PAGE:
Farmington will feel state aid cuts
When Minnesota Gov. Tim Pawlenty announced his plan to trim $271.4 million from the state's current budget last Friday, he effectively cut approximately $174,000 from the city of Farmington's budget, as well.
Farmington finance director Robin Roland said the city will not receive the second half of its market value homestead credit for 2008, but Farmington is still in a better position than hundreds of other Minnesota communities. This year, at least, the city will stay in the black despite the state aid cut, but deeper cuts could still come to next year's budget.
Since 2003, the city of Farmington has not received Local Government Aid. The city receives some state aid -- the market value homestead credit -- in two separate allocations. The first half arrives in October, the second is supposed to come in December.
But under the governor's plan, cities will not receive the second half of the MVHC, and those who would get LGA will see a decrease in that amount. Locally, that plan means Farmington will not receive the $173,812 that was allocated to the city for 2008. That money was earmarked for the city's general fund and is counted as part of the city's tax revenue.
"It could have been a lot worse, but we have done a couple of things that will make this tolerable," Roland said.
Back in May and June, Roland saw there could be some budget issues very soon. At that time, Roland identified about $300,000 in budget cuts to the current general fund, "because we knew we weren't going to make our revenues and expenditures," she said.
The proactive approach means the city will not experience a deficit in 2008, but the city's fund balance will not increase, either.
"We do have a few things in our revenue budget that will offset this, but what will happen is that, rather than adding to the fund balance in 2008, we will break even. We were hoping to add to the fund balance this year, but with this cut, I can't see that happening," she said.
Since 2005, six staff positions have been vacated and not filled. The 2009 budget cuts another position. When the majority of the city's general fund is allocated to salary and benefits of staff, those cuts are the most effective, she said. A full 75 percent of the general fund goes toward staff benefits and salary.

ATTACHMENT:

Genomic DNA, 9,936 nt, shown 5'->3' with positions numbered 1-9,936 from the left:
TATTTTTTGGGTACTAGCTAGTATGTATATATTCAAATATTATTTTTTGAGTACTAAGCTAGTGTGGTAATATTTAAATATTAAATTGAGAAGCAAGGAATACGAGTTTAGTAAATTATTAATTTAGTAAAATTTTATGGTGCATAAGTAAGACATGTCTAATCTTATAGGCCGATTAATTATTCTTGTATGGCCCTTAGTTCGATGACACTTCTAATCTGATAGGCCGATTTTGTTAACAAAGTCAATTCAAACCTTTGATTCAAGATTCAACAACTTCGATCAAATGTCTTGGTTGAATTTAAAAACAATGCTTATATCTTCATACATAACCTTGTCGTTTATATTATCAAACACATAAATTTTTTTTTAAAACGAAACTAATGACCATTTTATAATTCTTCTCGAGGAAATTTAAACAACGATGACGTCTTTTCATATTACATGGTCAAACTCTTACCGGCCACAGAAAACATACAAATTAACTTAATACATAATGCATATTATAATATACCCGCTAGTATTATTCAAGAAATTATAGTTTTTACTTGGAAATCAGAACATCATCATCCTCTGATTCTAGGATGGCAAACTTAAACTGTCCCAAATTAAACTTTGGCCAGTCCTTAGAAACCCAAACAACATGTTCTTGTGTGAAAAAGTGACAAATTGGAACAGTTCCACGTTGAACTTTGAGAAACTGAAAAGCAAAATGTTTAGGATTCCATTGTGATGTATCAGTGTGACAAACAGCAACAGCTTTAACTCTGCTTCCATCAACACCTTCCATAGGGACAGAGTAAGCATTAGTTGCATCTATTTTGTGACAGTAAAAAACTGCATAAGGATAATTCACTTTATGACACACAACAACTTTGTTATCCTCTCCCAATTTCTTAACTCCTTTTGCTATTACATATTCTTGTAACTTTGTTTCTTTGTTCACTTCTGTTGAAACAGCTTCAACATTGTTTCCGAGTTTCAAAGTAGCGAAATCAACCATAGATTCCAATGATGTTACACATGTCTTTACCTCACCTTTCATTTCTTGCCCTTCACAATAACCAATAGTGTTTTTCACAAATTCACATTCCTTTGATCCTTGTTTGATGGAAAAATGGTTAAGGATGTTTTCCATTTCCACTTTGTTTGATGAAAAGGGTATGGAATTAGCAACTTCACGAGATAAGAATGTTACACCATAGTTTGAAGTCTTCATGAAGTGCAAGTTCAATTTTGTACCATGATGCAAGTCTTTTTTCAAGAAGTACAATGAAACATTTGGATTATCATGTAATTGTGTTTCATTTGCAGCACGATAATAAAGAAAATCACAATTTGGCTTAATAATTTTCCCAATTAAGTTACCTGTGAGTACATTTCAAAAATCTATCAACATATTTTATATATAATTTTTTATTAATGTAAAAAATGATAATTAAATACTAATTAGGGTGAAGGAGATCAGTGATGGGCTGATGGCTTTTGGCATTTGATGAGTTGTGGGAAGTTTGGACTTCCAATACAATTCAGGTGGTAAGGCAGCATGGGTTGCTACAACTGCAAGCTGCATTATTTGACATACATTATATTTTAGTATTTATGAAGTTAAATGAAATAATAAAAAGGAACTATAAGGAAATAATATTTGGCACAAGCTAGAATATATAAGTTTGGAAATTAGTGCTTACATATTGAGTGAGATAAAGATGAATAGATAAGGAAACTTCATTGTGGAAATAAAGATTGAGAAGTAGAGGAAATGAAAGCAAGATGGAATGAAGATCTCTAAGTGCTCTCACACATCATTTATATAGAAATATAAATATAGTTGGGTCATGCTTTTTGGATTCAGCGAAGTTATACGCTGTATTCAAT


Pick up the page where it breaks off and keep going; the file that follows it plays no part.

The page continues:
The governor's announcement came just four days after the Farmington City Council approved its 2009 budget and levy. Looking ahead to next year, Roland said she would not be surprised if the state cuts even more aid -- possibly all of it -- in order to balance an estimated $5 billion shortfall in the next two years.
"Frankly, we expect that the $174,000 is just the beginning," she said. "If the state continues on the path I expect it to, they will probably take our MVHC, all of it, in 2009. That totals about $350,000... We'll take it as it comes, see what happens before we start making cuts. We are not going to panic, we are not going to be reactionary. We are going to be thoughtful about what we see coming."
Farmington actually fares better than many Minnesota cities, partially because Farmington no longer plans on LGA, and partially because city officials recognized there could be more cuts in state aid last summer.
Some communities are hurting much more because those communities spent that state aid before receiving it. She likened the scenario to going out Christmas shopping and building up a balance on a credit card, but then losing a job and being unable to make payments on those presents.
That means many communities will be making deep cuts next year, and likely raising taxes, as well. So far, Farmington has been able to keep the tax levy increases to a minimum, but if the future brings more cuts in state aid, the city will either need to cut staff, or increase taxes.
"Property tax revenue is the most stable source of revenue that cities and counties have," Roland said. "You really can't talk about the budget without talking about people."
This is not the first time in Roland's 20-plus years of doing city finance that she has had to deal with state aid cuts. In fact, the cycle seems to be the same -- the state makes cuts, putting the onus for increasing taxes on local governments.
"The local governments do their part, and we're the ones who get bashed," she said.